The measures shall apply from 24 April 2020 to 17 June 2020 (the “Moratorium”). They have been extended beyond the first Moratorium running until 17 May, by a Royal Decree of 13 May 2020 extending the measures initially provided by the Royal Decree n° 15.

What are the measures to protect enterprises affected by the crisis?

No preventive or enforceable seizure may be granted, and no enforcement action may be pursued or carried out on an enterprise’s assets.

Seizures on real estate assets remain permitted.

An enterprise may not, at the request of its creditors, be declared bankrupt or dissolved (in the case of a legal person) except:

(i) on the initiative of the Public Prosecutor’s Department, or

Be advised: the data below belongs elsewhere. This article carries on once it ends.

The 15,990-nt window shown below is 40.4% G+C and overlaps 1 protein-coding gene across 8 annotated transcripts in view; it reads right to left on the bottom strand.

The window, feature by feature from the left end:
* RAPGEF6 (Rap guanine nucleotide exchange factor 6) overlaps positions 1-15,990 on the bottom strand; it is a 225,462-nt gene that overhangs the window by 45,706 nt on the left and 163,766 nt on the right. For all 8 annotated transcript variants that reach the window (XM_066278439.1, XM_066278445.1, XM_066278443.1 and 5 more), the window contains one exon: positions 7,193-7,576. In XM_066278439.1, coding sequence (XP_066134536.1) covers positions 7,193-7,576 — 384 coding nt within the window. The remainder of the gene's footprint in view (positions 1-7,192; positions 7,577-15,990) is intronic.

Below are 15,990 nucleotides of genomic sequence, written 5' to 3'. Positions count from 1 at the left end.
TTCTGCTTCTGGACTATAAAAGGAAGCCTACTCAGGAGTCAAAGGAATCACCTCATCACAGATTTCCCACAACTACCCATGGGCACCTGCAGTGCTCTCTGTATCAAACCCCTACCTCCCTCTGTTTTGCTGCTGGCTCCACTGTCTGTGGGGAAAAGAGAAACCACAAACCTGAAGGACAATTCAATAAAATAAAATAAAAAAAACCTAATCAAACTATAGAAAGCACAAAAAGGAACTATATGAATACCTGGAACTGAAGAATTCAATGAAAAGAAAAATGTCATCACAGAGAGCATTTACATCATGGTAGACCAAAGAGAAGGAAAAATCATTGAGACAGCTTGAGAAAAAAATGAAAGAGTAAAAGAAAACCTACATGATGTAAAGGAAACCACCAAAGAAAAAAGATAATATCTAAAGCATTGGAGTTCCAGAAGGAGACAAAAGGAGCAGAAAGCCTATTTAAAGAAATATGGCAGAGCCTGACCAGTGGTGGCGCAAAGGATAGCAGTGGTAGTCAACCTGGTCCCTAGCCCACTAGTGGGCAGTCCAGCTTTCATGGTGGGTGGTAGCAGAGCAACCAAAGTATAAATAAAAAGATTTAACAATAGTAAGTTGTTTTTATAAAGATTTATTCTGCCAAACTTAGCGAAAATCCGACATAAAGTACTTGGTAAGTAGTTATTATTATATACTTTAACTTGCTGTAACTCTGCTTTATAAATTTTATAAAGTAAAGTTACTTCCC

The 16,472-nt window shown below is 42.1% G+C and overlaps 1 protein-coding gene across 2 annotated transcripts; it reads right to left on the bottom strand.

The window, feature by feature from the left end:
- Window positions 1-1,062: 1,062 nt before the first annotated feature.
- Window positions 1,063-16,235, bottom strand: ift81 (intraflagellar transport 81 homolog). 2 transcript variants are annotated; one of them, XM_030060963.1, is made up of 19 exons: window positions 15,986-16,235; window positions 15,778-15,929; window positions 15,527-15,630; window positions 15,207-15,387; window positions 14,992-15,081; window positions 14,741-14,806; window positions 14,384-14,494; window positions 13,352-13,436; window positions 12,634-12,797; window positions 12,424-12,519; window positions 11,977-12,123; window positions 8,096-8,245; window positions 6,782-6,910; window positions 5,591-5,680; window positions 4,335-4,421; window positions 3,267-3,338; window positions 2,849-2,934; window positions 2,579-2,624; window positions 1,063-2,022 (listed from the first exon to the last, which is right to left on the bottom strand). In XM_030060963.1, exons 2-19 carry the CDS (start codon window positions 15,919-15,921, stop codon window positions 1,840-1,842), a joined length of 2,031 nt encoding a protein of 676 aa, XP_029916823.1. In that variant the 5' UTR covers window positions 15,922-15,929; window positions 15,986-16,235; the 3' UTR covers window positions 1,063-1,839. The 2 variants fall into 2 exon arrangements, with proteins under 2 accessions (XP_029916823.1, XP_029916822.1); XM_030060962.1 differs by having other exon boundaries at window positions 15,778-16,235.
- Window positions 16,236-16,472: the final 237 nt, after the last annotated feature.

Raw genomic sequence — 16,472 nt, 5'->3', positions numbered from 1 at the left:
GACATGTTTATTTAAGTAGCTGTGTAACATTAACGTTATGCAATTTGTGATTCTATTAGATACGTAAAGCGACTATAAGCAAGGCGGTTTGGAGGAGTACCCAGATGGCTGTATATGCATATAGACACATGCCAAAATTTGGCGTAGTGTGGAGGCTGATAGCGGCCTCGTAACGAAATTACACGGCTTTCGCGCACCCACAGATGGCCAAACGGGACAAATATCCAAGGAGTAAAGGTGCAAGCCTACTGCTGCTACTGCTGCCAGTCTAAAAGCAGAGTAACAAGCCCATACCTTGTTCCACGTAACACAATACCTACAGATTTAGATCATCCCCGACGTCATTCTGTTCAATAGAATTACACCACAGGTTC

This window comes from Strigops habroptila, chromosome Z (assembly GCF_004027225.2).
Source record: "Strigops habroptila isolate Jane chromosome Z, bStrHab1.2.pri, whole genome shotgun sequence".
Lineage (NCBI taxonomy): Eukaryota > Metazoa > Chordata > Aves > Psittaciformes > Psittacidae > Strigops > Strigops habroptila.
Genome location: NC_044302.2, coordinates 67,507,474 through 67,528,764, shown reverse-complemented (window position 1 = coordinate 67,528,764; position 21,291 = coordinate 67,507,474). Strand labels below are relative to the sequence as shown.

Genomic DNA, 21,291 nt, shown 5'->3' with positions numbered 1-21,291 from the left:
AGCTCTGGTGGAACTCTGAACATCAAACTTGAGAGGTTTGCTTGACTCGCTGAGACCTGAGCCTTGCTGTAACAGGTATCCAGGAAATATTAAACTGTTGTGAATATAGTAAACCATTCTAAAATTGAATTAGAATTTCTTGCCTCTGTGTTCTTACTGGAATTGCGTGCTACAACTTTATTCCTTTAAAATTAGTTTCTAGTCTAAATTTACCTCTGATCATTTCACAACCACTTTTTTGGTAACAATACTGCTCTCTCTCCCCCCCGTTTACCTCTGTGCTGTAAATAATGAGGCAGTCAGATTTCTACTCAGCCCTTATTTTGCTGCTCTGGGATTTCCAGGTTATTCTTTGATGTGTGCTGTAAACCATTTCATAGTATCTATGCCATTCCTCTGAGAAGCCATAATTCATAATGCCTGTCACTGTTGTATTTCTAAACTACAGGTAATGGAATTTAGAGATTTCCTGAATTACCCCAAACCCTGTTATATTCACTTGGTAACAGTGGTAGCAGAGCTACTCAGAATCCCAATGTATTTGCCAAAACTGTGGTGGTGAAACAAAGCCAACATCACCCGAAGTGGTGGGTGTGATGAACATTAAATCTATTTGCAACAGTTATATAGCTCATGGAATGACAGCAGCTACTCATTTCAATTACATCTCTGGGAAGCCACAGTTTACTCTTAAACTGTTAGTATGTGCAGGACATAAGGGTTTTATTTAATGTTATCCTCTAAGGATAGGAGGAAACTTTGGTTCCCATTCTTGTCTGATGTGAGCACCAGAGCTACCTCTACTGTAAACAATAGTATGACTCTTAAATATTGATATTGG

(ii) on the initiative of the temporary director (voorlopig bewindvoerder/administrateur provisioire) appointed by the President of the Enterprise Court, or

(iii) with the agreement of the enterprise itself.

Eligible enterprises are relieved from the obligation to make an admission of bankruptcy throughout the Moratorium.

However, company’s directors should ring the warning bell (alarmbelprocedure/procedure de la sonnette d’alarme) and call the general meeting if the financial situation of the company justifies it (see our previous news here).

Payment terms provided in a judicial reorganisation plan approved before or during the Moratorium are extended for a period equal to the duration of the Moratorium provided that the execution of the plan does not exceed five years.

Contracts entered into before 24 April 2020 may not be terminated unilaterally or by a court decision due to a failure to pay a debt due under the contract during the Moratorium. Therefore, an express resolutory clause (uitdrukkelijke ontbindende beding/clause résolutoire expresse) cannot take effect during this period.